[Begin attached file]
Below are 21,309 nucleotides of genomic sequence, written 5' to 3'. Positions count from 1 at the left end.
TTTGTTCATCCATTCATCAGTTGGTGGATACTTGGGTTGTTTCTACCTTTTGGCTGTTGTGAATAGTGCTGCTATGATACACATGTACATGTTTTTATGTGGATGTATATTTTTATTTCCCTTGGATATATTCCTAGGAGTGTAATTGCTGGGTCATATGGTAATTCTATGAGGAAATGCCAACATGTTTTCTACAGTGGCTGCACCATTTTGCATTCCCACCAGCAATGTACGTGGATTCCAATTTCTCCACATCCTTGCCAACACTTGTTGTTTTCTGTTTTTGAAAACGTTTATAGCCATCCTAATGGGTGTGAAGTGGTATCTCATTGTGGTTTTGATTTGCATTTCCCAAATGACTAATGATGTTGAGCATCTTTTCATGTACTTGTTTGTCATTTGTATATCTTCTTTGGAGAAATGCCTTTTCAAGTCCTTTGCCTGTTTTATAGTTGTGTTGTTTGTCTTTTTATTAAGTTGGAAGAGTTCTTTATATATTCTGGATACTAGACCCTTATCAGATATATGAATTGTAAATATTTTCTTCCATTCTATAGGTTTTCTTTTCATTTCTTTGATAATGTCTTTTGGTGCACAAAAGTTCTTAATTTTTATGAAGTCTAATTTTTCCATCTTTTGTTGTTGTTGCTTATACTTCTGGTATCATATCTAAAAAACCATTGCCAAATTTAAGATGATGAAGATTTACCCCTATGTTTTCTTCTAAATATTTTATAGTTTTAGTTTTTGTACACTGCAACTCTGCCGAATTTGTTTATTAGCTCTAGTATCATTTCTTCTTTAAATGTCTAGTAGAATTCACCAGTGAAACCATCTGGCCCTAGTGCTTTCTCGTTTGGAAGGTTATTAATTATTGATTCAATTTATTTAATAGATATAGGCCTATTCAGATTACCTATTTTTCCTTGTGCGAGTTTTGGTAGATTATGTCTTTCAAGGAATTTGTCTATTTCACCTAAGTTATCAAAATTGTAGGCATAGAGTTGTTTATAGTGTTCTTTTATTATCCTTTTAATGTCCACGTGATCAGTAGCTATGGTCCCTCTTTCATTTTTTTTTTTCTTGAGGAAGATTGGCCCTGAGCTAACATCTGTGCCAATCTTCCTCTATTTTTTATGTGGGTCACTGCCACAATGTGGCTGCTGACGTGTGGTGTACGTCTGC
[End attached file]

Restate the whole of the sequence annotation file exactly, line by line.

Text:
Below are 21,309 nucleotides of genomic sequence, written 5' to 3'. Positions count from 1 at the left end.
TTTGTTCATCCATTCATCAGTTGGTGGATACTTGGGTTGTTTCTACCTTTTGGCTGTTGTGAATAGTGCTGCTATGATACACATGTACATGTTTTTATGTGGATGTATATTTTTATTTCCCTTGGATATATTCCTAGGAGTGTAATTGCTGGGTCATATGGTAATTCTATGAGGAAATGCCAACATGTTTTCTACAGTGGCTGCACCATTTTGCATTCCCACCAGCAATGTACGTGGATTCCAATTTCTCCACATCCTTGCCAACACTTGTTGTTTTCTGTTTTTGAAAACGTTTATAGCCATCCTAATGGGTGTGAAGTGGTATCTCATTGTGGTTTTGATTTGCATTTCCCAAATGACTAATGATGTTGAGCATCTTTTCATGTACTTGTTTGTCATTTGTATATCTTCTTTGGAGAAATGCCTTTTCAAGTCCTTTGCCTGTTTTATAGTTGTGTTGTTTGTCTTTTTATTAAGTTGGAAGAGTTCTTTATATATTCTGGATACTAGACCCTTATCAGATATATGAATTGTAAATATTTTCTTCCATTCTATAGGTTTTCTTTTCATTTCTTTGATAATGTCTTTTGGTGCACAAAAGTTCTTAATTTTTATGAAGTCTAATTTTTCCATCTTTTGTTGTTGTTGCTTATACTTCTGGTATCATATCTAAAAAACCATTGCCAAATTTAAGATGATGAAGATTTACCCCTATGTTTTCTTCTAAATATTTTATAGTTTTAGTTTTTGTACACTGCAACTCTGCCGAATTTGTTTATTAGCTCTAGTATCATTTCTTCTTTAAATGTCTAGTAGAATTCACCAGTGAAACCATCTGGCCCTAGTGCTTTCTCGTTTGGAAGGTTATTAATTATTGATTCAATTTATTTAATAGATATAGGCCTATTCAGATTACCTATTTTTCCTTGTGCGAGTTTTGGTAGATTATGTCTTTCAAGGAATTTGTCTATTTCACCTAAGTTATCAAAATTGTAGGCATAGAGTTGTTTATAGTGTTCTTTTATTATCCTTTTAATGTCCACGTGATCAGTAGCTATGGTCCCTCTTTCATTTTTTTTTTTCTTGAGGAAGATTGGCCCTGAGCTAACATCTGTGCCAATCTTCCTCTATTTTTTATGTGGGTCACTGCCACAATGTGGCTGCTGACGTGTGGTGTACGTCTGC